As a homeowner who owns various firearms and a concealed carry license/permit, you may wonder what is or is not covered under your homeowner’s insurance policy. Reading through your policy or talking to your insurance agent is a quick and easy way to find out what is included, but takes time, some of us might not have. Rather than spend hours reading through pages of the fine print or spending time on hold waiting for your agent, we are here to provide you with some necessary information in regards to whether or not your homeowner’s insurance covers your concealed carry.
What a Standard Homeowner’s Policy Covers
Most insurance policies cover firearms in the event of an accidental loss. Accidental losses include theft, damage from a fire, and in some cases, unintentional discharges may be covered. What is not covered under any homeowner’s insurance policy are criminal and intentional acts. Intentional acts include property damage and injury to a person. In most cases, your primary policy does not cover you shooting an intruder even if you have a concealed carry.
As any firearm you own is considered personal property, the gun itself is treated the same as other valuables you won. Most policies include something called an “intentional injury exclusion,” which is where the policy doesn’t cover any liability claims if the harm or damage done was deliberate. With your standard homeowner’s policy, you are on your own if you harm or kill somebody who has illegally entered your home.
Some policies will cover gun-related deaths or injuries that occur on the homeowner’s property as long as it’s not a criminal act. Where it gets dicey is in determining what is or is not considered a criminal act, which varies drastically by state. An excellent example of a criminal act not covered by any liability insurance is an intoxicated homeowner accidentally discharging a loaded firearm and injuring somebody with it.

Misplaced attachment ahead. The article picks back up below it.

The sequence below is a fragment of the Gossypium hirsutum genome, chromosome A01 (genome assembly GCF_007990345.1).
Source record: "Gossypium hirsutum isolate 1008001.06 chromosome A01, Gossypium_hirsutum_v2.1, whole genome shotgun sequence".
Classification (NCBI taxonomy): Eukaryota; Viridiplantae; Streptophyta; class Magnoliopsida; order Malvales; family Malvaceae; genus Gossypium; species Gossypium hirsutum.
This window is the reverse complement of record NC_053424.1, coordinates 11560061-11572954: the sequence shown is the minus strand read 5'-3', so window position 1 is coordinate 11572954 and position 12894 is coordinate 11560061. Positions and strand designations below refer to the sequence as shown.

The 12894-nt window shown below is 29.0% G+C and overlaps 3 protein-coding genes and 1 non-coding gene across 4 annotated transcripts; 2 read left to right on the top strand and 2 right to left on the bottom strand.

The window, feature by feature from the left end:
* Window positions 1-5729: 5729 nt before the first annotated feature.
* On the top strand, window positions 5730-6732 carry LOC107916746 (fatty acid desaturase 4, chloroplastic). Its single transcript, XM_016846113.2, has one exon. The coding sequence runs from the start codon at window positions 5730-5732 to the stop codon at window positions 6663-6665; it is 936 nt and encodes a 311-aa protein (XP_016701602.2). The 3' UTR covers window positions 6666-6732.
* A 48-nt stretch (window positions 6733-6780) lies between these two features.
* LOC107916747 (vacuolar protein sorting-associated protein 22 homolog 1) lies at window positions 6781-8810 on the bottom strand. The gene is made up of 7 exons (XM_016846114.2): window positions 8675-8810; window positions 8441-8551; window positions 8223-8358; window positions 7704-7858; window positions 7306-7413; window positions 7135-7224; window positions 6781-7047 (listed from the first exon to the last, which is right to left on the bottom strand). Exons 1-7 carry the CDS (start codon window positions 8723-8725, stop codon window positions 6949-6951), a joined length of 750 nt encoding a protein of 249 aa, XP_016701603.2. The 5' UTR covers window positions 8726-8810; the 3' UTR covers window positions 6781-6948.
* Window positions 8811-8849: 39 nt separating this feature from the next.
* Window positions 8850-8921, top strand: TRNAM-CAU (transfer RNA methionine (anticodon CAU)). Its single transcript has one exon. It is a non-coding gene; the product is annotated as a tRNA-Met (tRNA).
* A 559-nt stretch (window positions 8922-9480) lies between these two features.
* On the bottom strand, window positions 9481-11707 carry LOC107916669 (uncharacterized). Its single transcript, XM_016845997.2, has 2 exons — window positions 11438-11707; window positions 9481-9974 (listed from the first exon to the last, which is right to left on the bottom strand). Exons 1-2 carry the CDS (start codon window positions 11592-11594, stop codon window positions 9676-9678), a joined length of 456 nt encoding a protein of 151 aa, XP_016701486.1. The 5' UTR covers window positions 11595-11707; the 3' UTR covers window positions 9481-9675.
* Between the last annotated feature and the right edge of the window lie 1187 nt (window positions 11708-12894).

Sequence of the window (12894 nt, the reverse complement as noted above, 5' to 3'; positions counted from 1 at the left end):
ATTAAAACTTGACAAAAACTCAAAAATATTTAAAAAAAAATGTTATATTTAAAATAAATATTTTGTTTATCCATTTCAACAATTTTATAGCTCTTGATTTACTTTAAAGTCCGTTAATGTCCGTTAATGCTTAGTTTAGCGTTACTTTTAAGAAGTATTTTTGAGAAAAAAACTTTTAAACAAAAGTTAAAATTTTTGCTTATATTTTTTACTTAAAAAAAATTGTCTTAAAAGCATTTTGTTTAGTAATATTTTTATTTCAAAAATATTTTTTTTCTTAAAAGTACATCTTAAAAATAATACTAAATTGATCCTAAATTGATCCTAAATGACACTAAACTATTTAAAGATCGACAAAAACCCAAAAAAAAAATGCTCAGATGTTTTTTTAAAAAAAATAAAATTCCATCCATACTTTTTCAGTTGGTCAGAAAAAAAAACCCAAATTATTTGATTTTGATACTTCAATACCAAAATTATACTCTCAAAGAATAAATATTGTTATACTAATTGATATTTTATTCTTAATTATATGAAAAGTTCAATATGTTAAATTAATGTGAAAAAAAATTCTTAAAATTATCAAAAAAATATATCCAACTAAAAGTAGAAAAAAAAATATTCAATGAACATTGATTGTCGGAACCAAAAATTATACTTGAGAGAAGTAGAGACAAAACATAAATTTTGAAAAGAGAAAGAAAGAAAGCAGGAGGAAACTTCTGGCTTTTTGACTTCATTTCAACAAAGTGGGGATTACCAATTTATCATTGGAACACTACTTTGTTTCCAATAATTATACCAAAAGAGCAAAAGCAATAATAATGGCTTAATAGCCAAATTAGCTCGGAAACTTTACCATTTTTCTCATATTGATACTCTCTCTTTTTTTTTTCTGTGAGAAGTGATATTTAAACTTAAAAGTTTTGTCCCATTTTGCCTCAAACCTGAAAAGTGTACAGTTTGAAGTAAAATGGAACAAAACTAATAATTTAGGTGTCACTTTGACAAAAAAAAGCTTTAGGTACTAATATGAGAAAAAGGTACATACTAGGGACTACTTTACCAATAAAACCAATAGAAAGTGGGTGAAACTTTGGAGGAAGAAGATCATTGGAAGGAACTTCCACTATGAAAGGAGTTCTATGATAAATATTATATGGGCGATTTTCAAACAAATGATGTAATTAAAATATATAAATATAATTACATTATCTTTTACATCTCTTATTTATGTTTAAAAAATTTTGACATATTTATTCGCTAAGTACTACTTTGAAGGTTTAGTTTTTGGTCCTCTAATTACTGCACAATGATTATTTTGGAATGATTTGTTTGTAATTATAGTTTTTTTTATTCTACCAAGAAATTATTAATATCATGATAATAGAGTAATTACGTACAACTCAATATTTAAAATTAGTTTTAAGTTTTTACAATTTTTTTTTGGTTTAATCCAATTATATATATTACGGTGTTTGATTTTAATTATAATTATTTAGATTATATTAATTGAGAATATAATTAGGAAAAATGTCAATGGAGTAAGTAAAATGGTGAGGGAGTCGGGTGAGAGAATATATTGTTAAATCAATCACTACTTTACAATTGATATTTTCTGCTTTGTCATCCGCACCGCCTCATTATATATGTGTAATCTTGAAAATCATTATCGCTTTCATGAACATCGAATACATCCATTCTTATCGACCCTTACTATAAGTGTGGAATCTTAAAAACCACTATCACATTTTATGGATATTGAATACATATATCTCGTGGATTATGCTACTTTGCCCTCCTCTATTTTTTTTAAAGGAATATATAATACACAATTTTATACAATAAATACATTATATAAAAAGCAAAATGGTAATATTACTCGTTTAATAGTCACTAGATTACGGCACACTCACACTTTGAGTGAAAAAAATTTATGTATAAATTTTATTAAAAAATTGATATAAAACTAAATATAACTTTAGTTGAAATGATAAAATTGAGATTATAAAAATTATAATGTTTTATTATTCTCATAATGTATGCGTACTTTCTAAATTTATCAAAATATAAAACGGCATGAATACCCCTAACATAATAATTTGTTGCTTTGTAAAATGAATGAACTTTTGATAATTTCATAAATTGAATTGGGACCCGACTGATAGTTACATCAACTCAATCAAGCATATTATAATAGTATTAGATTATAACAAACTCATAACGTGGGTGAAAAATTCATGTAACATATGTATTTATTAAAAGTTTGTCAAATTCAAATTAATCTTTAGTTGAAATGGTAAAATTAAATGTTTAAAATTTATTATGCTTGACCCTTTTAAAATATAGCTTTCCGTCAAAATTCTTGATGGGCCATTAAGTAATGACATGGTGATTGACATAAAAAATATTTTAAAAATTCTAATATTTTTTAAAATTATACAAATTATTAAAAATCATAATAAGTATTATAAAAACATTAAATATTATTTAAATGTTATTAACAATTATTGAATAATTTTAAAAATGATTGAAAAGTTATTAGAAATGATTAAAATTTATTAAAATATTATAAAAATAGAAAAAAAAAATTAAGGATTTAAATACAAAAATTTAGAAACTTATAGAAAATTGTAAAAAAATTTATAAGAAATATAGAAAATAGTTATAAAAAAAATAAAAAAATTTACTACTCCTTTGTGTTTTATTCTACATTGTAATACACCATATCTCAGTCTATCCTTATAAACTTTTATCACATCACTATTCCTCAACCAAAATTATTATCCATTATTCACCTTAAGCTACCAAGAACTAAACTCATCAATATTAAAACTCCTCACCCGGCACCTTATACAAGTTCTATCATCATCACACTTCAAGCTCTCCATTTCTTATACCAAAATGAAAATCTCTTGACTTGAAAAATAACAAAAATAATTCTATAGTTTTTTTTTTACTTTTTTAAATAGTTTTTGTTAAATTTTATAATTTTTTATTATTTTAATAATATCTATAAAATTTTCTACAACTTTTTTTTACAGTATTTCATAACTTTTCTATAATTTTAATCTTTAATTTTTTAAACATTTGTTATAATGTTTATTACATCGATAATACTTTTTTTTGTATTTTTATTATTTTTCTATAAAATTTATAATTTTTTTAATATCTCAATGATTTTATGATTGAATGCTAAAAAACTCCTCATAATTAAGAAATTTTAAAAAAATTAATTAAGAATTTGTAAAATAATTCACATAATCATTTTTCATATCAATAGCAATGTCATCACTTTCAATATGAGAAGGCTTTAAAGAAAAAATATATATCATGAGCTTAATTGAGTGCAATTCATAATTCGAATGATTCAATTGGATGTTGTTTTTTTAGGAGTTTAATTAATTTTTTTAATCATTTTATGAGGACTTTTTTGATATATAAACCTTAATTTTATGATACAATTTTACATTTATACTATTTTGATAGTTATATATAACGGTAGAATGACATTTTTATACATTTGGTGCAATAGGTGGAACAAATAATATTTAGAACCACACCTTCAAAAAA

Investing in Firearm & Concealed Carry Coverage
When it comes to concealed carry, self-defense, or even defending one’s property with a firearm, things become a lot more complicated. The reason it becomes such a complex situation because the matter of intent often comes up, as well as if the actions of the homeowner were considered criminal. Whether or not these acts are covered under a liability portion of any homeowner’s insurance policy depends on the state and their definition of “reasonable force.” In these matters, everything from the homeowner’s state of mind to whether or not it is a criminal act is carefully reviewed by the insurance company in deciding whether it is a valid claim or not.
You want what is best for your home and family, and you want to keep them protected, but how do you do that if your concealed carry is not covered under your homeowner’s policy. The most straightforward answer is to purchase additional coverage. Adding a personal umbrella policy, such as a firearm and concealed weapon coverage, ensures you are covered.
Most standard homeowner’s policy cap the liability amounts at $100,000 with a $2,000 cap on the theft of a firearm. If you are a collector of weapons or own some antique pieces, this presents a problem, as the theft of these items can easily pass $2,000. If you are involved in an incident where somebody is injured or killed by your firearm at your home, attorney fees, medical bills, etc. can easily exceed $100,000 if you are found liable. Adding a personal umbrella insurance policy to your standard policy solves both of these problems as it provides additional financial protection. A firearm & concealed weapon insurance policy generally starts at $1 million limits for liability and costs an additional $150 to $300 each year. This added protection ensures your losses are covered in the event the damage exceeds your standard policy.
Will my Homeowner’s Insurance Rate Increase?
If you added on a firearm and concealed carry rider to your homeowner’s insurance policy, the company providing you with the policy is now aware that you own at least one gun. Many homeowners question if that will raise their yearly premiums on their standard homeowner’s insurance policy.
The short answer is most companies will not increase your yearly premiums. Many companies won’t even ask you if you own a firearm or not. Your annual premiums only increase when you purchase the additional rider to ensure better liability coverage. While most companies won’t raise premiums, some will because they feel owning a gun is a risk and increases the odds of a claim being filed. When looking at insurance policies, asks about gun ownership to see if it will impact your rates or even your insurability. This is why it’s essential to shop around for your homeowner’s insurance to ensure you obtain the best coverage for your needs.
Most standard homeowner insurance policies cover the theft of a firearm, plus accidental discharge. What they don’t cover is an intentional or criminal act, so if you are not always covered even with a concealed carry. To ensure you and your firearms are covered under your homeowner’s insurance policy purchase a firearm and concealed carry a rider for your current policy.
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